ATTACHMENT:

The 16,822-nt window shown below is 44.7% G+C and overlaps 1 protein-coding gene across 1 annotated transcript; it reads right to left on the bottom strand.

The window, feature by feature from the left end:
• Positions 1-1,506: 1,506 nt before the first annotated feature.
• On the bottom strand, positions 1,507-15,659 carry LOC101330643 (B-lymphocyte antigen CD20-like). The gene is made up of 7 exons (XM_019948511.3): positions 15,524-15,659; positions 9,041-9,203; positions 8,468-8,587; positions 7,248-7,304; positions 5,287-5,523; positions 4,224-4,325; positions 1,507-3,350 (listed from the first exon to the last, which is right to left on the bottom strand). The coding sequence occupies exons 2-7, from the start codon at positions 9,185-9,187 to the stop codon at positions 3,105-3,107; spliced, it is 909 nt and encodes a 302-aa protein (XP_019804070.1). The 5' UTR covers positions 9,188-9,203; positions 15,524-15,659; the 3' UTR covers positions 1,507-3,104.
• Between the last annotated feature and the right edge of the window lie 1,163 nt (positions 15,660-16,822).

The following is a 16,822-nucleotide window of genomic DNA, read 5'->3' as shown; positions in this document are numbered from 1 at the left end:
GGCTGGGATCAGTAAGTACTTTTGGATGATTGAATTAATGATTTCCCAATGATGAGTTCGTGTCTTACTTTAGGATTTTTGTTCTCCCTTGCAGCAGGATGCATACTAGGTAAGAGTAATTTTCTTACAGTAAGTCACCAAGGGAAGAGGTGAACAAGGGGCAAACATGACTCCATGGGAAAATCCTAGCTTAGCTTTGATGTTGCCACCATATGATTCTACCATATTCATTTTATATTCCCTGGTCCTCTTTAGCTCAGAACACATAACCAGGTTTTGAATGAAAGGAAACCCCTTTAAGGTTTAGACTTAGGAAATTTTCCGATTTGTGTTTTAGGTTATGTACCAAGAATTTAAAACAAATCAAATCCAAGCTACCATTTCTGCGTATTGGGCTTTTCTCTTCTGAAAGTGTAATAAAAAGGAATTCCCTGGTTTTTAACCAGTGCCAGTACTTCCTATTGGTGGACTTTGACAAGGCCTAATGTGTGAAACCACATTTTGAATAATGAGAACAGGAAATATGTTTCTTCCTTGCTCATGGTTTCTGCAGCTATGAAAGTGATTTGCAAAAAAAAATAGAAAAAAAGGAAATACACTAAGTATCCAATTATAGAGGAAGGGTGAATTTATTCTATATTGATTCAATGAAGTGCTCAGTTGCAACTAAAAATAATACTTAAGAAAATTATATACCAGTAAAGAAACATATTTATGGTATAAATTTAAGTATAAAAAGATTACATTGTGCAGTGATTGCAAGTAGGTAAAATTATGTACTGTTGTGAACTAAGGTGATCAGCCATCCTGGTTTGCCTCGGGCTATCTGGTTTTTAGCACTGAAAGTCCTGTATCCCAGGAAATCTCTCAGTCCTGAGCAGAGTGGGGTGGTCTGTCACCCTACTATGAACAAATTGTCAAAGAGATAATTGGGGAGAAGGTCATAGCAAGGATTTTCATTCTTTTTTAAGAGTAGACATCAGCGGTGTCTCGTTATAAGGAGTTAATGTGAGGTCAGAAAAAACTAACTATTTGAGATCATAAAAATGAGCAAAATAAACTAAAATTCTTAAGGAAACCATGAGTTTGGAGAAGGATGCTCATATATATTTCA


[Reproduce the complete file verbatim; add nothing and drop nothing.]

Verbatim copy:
The 16,822-nt window shown below is 44.7% G+C and overlaps 1 protein-coding gene across 1 annotated transcript; it reads right to left on the bottom strand.

The window, feature by feature from the left end:
• Positions 1-1,506: 1,506 nt before the first annotated feature.
• On the bottom strand, positions 1,507-15,659 carry LOC101330643 (B-lymphocyte antigen CD20-like). The gene is made up of 7 exons (XM_019948511.3): positions 15,524-15,659; positions 9,041-9,203; positions 8,468-8,587; positions 7,248-7,304; positions 5,287-5,523; positions 4,224-4,325; positions 1,507-3,350 (listed from the first exon to the last, which is right to left on the bottom strand). The coding sequence occupies exons 2-7, from the start codon at positions 9,185-9,187 to the stop codon at positions 3,105-3,107; spliced, it is 909 nt and encodes a 302-aa protein (XP_019804070.1). The 5' UTR covers positions 9,188-9,203; positions 15,524-15,659; the 3' UTR covers positions 1,507-3,104.
• Between the last annotated feature and the right edge of the window lie 1,163 nt (positions 15,660-16,822).

The following is a 16,822-nucleotide window of genomic DNA, read 5'->3' as shown; positions in this document are numbered from 1 at the left end:
GGCTGGGATCAGTAAGTACTTTTGGATGATTGAATTAATGATTTCCCAATGATGAGTTCGTGTCTTACTTTAGGATTTTTGTTCTCCCTTGCAGCAGGATGCATACTAGGTAAGAGTAATTTTCTTACAGTAAGTCACCAAGGGAAGAGGTGAACAAGGGGCAAACATGACTCCATGGGAAAATCCTAGCTTAGCTTTGATGTTGCCACCATATGATTCTACCATATTCATTTTATATTCCCTGGTCCTCTTTAGCTCAGAACACATAACCAGGTTTTGAATGAAAGGAAACCCCTTTAAGGTTTAGACTTAGGAAATTTTCCGATTTGTGTTTTAGGTTATGTACCAAGAATTTAAAACAAATCAAATCCAAGCTACCATTTCTGCGTATTGGGCTTTTCTCTTCTGAAAGTGTAATAAAAAGGAATTCCCTGGTTTTTAACCAGTGCCAGTACTTCCTATTGGTGGACTTTGACAAGGCCTAATGTGTGAAACCACATTTTGAATAATGAGAACAGGAAATATGTTTCTTCCTTGCTCATGGTTTCTGCAGCTATGAAAGTGATTTGCAAAAAAAAATAGAAAAAAAGGAAATACACTAAGTATCCAATTATAGAGGAAGGGTGAATTTATTCTATATTGATTCAATGAAGTGCTCAGTTGCAACTAAAAATAATACTTAAGAAAATTATATACCAGTAAAGAAACATATTTATGGTATAAATTTAAGTATAAAAAGATTACATTGTGCAGTGATTGCAAGTAGGTAAAATTATGTACTGTTGTGAACTAAGGTGATCAGCCATCCTGGTTTGCCTCGGGCTATCTGGTTTTTAGCACTGAAAGTCCTGTATCCCAGGAAATCTCTCAGTCCTGAGCAGAGTGGGGTGGTCTGTCACCCTACTATGAACAAATTGTCAAAGAGATAATTGGGGAGAAGGTCATAGCAAGGATTTTCATTCTTTTTTAAGAGTAGACATCAGCGGTGTCTCGTTATAAGGAGTTAATGTGAGGTCAGAAAAAACTAACTATTTGAGATCATAAAAATGAGCAAAATAAACTAAAATTCTTAAGGAAACCATGAGTTTGGAGAAGGATGCTCATATATATTTCA